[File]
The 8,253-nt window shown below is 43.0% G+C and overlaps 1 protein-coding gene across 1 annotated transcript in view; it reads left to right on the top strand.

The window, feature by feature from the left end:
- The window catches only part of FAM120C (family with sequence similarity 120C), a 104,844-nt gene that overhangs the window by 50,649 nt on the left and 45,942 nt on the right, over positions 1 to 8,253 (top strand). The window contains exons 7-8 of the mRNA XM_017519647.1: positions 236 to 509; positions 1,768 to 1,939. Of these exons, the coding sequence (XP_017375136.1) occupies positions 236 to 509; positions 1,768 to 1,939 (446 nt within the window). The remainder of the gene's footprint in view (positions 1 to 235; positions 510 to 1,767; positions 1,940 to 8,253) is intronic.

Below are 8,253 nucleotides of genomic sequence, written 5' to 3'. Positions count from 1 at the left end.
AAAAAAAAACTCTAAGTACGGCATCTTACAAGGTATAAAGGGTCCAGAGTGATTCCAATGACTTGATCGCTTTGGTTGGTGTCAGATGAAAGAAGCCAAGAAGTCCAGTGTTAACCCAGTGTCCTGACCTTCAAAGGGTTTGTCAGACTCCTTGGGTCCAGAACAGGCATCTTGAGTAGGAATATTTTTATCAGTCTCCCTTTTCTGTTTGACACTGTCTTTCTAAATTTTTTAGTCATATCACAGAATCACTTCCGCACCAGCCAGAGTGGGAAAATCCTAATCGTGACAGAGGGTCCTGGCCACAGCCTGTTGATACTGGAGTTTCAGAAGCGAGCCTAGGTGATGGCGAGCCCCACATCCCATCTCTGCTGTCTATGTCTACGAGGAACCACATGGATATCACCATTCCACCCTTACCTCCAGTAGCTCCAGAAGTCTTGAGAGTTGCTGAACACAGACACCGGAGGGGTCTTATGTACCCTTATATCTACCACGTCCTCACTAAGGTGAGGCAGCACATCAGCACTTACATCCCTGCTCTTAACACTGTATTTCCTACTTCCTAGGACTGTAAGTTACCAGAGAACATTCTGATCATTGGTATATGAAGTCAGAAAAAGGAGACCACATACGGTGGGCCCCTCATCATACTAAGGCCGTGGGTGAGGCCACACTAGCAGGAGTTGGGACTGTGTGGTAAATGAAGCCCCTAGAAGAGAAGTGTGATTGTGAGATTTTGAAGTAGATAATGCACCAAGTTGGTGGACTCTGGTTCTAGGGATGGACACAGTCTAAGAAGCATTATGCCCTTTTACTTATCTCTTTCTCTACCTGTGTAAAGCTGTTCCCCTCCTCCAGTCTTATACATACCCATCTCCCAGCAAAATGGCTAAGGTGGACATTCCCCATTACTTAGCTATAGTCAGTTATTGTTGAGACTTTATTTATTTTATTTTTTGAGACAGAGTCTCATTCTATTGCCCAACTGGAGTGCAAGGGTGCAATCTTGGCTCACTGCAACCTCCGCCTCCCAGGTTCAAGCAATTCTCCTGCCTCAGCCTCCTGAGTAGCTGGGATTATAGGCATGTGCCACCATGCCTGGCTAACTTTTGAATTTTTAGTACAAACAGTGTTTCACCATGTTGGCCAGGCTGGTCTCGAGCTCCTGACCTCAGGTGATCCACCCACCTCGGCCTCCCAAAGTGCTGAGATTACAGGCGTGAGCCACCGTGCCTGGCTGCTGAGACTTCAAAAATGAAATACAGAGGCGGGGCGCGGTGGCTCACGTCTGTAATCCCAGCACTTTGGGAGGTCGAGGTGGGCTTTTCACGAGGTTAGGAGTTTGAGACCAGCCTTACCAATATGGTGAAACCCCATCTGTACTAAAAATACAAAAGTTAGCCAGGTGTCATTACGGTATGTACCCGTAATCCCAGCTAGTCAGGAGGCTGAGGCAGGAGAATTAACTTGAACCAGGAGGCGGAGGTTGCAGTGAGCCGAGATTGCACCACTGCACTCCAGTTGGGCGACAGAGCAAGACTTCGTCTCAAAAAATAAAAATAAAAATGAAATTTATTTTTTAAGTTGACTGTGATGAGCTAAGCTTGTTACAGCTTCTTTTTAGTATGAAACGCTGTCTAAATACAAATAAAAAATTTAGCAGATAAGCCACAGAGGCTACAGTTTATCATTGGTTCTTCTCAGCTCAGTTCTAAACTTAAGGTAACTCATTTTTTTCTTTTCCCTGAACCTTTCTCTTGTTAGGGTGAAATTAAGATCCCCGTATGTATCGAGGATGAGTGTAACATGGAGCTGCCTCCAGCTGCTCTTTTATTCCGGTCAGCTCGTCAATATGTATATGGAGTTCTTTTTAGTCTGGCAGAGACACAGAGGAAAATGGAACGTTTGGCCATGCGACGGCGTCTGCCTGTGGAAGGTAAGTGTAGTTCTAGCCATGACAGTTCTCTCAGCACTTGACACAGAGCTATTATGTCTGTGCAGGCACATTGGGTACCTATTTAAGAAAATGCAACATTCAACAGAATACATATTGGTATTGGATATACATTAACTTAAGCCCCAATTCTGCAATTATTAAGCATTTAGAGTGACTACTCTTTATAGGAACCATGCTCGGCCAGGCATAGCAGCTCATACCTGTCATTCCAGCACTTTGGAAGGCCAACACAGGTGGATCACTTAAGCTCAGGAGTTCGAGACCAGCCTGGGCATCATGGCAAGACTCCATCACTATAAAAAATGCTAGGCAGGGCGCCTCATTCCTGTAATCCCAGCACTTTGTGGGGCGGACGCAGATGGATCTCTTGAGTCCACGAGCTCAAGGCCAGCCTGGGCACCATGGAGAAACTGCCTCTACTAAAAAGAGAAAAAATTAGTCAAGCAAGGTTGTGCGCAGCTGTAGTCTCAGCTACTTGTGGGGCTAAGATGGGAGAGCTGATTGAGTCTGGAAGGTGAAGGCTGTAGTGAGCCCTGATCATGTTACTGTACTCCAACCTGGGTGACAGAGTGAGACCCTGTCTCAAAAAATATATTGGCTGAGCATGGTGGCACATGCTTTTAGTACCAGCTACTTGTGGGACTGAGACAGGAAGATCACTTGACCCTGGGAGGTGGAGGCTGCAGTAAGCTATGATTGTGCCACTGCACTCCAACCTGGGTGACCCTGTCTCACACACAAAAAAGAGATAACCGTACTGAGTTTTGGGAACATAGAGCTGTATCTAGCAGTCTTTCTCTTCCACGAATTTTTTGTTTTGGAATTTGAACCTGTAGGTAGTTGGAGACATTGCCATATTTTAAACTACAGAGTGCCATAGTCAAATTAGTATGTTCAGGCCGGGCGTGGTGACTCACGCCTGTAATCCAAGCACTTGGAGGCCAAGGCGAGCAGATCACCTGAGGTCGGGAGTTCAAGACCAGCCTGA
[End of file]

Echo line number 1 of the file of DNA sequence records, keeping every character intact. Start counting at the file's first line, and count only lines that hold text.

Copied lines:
The 8,253-nt window shown below is 43.0% G+C and overlaps 1 protein-coding gene across 1 annotated transcript in view; it reads left to right on the top strand.